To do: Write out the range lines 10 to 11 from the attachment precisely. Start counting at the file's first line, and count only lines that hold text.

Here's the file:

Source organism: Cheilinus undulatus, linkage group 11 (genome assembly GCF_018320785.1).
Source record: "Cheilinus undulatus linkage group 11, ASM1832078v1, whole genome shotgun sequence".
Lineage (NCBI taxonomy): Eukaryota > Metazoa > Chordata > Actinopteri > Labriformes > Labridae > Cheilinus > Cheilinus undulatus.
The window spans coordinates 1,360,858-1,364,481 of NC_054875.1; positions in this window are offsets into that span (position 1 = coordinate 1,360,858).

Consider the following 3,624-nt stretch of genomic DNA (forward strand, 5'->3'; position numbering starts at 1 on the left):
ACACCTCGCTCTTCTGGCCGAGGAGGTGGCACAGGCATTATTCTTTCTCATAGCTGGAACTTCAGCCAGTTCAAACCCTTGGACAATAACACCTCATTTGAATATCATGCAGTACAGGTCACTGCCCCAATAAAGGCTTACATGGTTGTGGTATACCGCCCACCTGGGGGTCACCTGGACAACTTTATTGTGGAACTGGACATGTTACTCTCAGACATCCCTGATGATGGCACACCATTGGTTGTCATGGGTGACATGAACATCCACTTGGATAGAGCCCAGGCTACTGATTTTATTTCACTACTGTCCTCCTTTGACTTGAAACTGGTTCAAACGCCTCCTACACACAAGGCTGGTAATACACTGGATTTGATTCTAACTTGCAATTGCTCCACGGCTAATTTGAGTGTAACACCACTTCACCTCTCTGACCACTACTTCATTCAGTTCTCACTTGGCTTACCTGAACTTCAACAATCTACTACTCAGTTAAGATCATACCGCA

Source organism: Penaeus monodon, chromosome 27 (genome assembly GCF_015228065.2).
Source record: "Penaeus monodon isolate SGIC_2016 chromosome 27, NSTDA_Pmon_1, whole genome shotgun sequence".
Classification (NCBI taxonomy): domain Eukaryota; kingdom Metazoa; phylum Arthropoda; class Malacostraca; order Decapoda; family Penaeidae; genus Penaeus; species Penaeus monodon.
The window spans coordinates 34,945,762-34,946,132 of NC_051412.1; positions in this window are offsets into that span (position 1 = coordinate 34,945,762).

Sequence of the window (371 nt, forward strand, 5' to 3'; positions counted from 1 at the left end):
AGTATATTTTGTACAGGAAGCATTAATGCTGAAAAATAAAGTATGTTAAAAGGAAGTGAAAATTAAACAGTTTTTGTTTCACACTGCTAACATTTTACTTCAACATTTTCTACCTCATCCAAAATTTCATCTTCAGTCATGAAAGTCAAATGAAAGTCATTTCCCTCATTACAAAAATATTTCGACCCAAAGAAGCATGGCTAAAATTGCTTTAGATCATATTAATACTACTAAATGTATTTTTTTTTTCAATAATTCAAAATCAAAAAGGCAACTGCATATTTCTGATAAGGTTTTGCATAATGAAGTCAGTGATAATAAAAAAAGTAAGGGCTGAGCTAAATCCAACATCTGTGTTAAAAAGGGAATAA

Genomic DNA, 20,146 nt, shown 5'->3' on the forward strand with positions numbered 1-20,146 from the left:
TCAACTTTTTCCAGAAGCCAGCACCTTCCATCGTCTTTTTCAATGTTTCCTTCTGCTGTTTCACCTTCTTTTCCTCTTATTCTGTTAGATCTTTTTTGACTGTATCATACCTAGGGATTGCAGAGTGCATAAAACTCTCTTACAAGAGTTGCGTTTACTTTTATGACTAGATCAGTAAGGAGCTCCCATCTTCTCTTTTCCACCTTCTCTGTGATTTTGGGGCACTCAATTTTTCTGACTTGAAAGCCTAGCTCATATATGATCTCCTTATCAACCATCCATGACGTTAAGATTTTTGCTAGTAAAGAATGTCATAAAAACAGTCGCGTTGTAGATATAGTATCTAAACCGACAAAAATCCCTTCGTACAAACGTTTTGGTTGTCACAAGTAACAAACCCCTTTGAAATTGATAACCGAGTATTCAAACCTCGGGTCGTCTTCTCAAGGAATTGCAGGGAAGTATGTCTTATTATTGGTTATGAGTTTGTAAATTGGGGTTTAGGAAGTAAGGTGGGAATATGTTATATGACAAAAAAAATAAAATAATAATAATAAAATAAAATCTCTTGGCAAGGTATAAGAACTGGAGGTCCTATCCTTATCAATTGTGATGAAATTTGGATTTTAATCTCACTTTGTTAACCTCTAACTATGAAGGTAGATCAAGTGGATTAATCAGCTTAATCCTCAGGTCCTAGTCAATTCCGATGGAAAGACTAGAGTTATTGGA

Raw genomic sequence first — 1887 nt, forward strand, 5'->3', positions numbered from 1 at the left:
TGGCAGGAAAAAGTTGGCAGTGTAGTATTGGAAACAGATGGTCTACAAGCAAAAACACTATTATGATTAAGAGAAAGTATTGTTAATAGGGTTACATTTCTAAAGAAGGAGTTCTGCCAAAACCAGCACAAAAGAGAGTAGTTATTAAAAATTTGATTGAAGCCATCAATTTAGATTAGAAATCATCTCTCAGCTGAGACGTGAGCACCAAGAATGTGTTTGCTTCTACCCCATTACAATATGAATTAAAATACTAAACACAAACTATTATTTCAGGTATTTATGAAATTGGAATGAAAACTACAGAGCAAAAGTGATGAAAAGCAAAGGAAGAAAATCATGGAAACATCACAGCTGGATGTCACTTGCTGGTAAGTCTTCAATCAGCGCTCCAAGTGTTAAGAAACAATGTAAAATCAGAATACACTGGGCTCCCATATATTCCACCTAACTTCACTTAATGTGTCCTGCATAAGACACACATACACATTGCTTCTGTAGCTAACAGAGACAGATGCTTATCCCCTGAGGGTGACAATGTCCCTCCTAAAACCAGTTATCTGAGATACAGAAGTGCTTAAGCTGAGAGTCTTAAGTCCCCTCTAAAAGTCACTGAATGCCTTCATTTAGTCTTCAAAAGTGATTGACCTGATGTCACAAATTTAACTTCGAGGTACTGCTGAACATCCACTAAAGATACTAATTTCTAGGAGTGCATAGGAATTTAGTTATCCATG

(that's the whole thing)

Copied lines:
The window spans coordinates 34,945,762-34,946,132 of NC_051412.1; positions in this window are offsets into that span (position 1 = coordinate 34,945,762).

Sequence of the window (371 nt, forward strand, 5' to 3'; positions counted from 1 at the left end):